THURSDAY, Oct. 27, 2005 (HealthDay News) -- New research has given doctors and their patients something to chew on: Patients who use chewing gum have shorter hospital stays after laparoscopic colon surgery than those who don't.
In laparascopic surgery, surgeons use video-equipped tools inserted through a tiny incision to operate in a specific area.
"We know that patients who undergo laparoscopic surgery have a faster recovery and less pain than with traditional techniques. We wanted to see if we could do even better. People today want to get home as soon as possible, back to their lives and families," Dr. James McCormick, a laparoscopic surgeon at The Western Pennsylvania Hospital in Pittsburgh and a lead investigator in this study, explained in a prepared statement.
"Something as simple as chewing gum can help make that a reality," he said.
In the study, 102 patients undergoing elective colon resection surgery were divided into two groups. Those in the control group received the standard fare after abdominal surgery -- sips of clear liquid. The patients in the study group were also given gum to chew at mealtimes.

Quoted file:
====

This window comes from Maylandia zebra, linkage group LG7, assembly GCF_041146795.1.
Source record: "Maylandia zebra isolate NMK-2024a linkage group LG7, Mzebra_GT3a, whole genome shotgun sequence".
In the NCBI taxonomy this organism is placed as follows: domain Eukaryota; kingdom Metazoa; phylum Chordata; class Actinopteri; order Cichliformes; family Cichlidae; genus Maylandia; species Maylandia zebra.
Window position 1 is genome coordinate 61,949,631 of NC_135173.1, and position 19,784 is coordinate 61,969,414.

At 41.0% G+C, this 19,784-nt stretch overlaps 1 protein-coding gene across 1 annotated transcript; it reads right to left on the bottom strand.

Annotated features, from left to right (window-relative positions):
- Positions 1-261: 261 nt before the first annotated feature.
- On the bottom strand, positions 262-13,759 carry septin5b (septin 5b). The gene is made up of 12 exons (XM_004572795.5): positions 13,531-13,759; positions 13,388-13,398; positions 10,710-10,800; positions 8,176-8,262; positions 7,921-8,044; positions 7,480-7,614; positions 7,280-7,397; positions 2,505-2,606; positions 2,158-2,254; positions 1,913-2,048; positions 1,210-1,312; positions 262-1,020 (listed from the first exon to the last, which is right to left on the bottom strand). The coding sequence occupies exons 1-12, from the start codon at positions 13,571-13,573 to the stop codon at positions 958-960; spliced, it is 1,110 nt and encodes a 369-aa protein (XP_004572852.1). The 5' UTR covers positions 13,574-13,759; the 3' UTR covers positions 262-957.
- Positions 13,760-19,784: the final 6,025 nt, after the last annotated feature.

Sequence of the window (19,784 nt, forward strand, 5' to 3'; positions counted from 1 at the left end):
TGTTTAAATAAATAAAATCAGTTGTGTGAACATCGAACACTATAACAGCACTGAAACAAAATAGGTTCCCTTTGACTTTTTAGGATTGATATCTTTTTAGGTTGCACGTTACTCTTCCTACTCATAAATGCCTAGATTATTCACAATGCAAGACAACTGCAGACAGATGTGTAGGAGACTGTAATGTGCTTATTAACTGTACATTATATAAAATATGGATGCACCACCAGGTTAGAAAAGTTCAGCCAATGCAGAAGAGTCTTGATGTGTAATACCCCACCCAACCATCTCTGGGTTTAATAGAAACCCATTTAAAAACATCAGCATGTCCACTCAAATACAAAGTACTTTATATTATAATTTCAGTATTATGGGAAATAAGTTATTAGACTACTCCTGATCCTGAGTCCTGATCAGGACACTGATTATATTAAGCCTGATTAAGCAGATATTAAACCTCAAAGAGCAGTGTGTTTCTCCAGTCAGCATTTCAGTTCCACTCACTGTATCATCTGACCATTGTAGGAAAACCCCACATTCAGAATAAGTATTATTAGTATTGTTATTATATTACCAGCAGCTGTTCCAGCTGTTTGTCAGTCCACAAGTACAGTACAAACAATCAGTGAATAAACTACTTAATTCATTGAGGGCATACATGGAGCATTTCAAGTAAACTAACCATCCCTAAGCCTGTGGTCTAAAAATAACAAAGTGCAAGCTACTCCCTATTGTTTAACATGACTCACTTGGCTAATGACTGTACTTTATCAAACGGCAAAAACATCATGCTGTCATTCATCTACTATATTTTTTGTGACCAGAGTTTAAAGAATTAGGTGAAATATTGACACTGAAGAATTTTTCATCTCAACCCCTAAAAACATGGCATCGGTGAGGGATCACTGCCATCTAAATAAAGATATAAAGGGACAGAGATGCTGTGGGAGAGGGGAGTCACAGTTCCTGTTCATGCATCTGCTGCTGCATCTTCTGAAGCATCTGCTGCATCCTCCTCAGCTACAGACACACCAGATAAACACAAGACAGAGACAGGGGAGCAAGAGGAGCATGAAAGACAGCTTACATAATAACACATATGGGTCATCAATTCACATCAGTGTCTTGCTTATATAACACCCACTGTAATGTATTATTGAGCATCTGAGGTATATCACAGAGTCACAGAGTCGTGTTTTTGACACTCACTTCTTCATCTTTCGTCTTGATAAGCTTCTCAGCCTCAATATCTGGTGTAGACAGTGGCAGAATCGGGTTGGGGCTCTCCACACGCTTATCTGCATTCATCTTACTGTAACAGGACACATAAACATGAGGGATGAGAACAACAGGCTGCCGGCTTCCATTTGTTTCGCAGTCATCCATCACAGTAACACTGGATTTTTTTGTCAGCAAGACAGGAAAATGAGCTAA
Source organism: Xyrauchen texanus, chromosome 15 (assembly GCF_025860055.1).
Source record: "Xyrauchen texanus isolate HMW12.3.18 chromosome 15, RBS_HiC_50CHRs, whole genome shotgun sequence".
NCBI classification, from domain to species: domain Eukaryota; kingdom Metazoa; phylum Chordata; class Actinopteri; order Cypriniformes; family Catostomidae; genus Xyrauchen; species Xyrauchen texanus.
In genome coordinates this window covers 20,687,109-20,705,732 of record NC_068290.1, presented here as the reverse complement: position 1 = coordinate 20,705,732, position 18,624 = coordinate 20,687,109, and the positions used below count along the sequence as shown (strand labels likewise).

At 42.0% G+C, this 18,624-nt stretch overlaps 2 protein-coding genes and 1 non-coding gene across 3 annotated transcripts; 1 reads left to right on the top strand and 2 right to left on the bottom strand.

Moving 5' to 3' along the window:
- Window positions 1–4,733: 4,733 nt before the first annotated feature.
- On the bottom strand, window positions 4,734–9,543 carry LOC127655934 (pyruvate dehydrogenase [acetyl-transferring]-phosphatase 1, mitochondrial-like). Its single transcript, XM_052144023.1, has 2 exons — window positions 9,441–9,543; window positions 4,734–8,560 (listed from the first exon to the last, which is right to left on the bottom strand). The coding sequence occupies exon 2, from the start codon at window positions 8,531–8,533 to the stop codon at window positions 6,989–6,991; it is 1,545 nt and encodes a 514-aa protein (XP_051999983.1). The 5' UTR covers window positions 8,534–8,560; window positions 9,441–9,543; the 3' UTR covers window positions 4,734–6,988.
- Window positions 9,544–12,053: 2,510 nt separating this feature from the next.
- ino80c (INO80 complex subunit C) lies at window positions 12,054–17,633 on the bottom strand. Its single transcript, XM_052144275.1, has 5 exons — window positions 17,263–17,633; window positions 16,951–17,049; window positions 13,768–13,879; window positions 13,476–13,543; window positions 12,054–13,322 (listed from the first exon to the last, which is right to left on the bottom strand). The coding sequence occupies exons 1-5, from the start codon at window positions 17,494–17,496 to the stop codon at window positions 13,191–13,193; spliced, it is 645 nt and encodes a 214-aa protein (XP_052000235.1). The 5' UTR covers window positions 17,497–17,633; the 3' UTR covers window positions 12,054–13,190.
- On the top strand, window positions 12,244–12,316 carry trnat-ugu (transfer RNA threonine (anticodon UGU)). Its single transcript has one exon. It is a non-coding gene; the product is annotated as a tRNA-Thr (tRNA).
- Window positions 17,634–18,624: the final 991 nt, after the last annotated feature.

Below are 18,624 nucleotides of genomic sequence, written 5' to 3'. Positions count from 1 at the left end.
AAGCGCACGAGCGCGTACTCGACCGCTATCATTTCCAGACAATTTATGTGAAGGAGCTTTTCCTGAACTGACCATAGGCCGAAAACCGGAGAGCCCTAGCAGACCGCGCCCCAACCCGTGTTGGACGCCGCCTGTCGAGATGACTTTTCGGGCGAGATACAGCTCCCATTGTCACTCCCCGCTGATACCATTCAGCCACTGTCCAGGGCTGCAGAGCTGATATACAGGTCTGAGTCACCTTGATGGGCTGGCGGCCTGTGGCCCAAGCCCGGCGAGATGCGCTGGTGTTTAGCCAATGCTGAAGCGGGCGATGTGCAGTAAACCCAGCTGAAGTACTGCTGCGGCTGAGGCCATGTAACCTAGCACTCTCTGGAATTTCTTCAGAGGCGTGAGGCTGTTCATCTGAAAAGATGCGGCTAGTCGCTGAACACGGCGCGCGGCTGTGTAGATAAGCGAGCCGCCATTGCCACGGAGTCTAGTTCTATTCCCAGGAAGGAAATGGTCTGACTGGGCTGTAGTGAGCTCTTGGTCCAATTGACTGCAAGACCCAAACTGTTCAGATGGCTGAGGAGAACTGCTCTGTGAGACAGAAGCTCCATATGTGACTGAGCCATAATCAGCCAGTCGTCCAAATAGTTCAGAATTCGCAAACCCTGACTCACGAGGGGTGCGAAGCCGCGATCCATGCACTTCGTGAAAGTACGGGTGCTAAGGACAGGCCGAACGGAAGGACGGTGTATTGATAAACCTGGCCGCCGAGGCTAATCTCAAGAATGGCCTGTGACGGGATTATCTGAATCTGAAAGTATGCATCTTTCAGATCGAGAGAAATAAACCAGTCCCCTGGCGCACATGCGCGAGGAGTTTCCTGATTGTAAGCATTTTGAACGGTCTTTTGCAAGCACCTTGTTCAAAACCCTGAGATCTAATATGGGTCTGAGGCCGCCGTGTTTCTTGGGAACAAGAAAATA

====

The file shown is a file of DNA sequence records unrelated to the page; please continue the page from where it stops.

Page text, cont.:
Patients who chewed gum went home, on average, one day sooner than those who didn't receive gum, the researchers found.
The study authors said chewing gum after surgery can prevent or reduce postoperative ileus, a condition where the digestive system remains inactive for a period of time following surgery. Ileus is a major cause of postoperative problems and prolonged hospital stays, and costs up to $1 billion a year in the United States, the researchers said.
"There are a few scientific theories which attempt to explain why this approach works. Most prevalent is the concept of 'sham feeding,' " McCormick said.
"It is normal to sit down at meal time and chew and swallow for 15 minutes," he explained. "Gum chewing stimulates that activity nicely. The sooner the body thinks it is normal, the sooner it will act normally. And the sooner you get to go home."
The study was presented this week at the annual meeting of the American College of Surgeons, in San Francisco.
The Nemours Foundation has more about surgery.